See on papers.ssrn.com

25
Feb
13

The Financial Judgment and Decision Making Process of Women: The Role of Negative Feelings by Victor Ricciardi :: SSRN

See on Scoop.itBounded Rationality and Beyond

Abstract:      
This is a PDF file of ‘The Financial Judgment and Decision Making Process of Women: The Role of Negative Feelings’ slides from a presentation at the Third Annual Meeting of the Academy of Behavioral Finance & Economics, September 21-23, 2011, UCLA, Los Angeles, CA.

This conference presentation provided an extensive discussion about the literature on academic studies and non-academic research endeavors (e.g., national surveys and polls) in the realm of negative emotions, gender, and decision making. The financial psychology literature on gender and negative feelings documents the hypothesis that women reveal greater degrees of negative affect (emotion) than their male counterparts about money, financial planning, and investment decisions.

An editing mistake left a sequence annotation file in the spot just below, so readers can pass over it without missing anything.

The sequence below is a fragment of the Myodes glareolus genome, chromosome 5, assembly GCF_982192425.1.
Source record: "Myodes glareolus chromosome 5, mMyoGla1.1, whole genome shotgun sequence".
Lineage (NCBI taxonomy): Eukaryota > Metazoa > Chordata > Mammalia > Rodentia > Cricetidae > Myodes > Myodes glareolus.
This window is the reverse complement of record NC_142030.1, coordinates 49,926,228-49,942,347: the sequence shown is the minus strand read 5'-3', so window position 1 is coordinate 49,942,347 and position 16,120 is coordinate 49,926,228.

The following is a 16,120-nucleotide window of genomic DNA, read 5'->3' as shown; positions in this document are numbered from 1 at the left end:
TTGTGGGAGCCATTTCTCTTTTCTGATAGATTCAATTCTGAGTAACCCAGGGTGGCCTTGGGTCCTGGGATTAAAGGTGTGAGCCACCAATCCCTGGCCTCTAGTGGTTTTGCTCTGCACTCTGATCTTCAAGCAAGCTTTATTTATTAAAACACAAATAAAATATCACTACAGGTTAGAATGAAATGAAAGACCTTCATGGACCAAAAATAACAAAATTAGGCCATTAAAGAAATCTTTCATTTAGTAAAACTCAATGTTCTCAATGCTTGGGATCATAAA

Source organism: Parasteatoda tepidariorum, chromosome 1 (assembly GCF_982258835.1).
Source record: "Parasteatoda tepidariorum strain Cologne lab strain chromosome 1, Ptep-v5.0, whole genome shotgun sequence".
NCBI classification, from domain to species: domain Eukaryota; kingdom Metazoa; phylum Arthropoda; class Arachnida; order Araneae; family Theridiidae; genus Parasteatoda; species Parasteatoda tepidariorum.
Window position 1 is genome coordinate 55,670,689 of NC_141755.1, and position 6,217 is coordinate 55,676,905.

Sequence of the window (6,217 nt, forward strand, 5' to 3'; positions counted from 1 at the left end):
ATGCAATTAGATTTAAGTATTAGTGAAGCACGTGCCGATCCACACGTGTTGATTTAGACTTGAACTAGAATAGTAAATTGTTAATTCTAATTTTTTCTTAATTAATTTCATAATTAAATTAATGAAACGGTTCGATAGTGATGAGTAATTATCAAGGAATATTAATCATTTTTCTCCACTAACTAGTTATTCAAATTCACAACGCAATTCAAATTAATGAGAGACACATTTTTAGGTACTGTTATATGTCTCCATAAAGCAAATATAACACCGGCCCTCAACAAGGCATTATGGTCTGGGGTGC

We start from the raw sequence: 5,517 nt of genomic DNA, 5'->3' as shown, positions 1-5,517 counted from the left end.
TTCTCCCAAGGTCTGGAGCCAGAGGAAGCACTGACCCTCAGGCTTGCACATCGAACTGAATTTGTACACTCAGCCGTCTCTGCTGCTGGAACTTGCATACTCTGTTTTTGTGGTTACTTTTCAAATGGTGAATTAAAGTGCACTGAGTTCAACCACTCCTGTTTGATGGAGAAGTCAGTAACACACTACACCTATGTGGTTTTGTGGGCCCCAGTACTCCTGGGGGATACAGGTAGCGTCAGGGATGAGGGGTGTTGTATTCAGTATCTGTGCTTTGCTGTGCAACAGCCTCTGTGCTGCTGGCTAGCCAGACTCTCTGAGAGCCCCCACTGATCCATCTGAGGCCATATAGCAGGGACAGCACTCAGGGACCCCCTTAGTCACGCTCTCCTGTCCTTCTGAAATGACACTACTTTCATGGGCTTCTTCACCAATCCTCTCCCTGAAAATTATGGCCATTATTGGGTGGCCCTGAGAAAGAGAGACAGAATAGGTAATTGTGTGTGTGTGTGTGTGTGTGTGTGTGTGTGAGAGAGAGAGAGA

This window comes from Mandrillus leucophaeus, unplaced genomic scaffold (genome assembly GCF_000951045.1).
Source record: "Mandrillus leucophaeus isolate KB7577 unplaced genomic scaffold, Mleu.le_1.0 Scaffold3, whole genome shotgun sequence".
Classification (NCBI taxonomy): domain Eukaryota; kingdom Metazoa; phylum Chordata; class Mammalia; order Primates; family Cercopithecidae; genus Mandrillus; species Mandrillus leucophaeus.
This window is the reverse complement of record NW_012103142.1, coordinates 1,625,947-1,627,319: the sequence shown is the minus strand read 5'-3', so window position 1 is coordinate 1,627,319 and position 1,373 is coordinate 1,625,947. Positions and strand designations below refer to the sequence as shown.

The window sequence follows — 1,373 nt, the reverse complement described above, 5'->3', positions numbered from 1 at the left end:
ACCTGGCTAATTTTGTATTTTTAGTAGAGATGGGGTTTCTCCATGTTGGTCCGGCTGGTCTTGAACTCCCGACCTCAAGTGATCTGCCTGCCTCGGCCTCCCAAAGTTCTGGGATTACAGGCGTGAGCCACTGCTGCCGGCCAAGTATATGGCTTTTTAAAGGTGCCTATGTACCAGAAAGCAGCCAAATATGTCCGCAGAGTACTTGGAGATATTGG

Note: SSRN is experimenting with enabling the distribution of different types of files: slides, spreadsheets, video, etc. This is an upload of a PDF file of PowerPoint slides. We are interested in our users desires to distribute files that go beyond word processing text files. You can communicate with me on these issues via my email address below. We invite you to submit your own presentation slides.

See on papers.ssrn.com

22
Feb
13

Nassim Taleb and Daniel Kahneman discusses Antifragility at NYPL.mp4

See on Scoop.itBounded Rationality and Beyond

Nassim Taleb and Daniel Kahneman discusses Antifragility at NYPL on Feb 5, 2013 www.pleasemishandle.com/videos/

See on youtube.com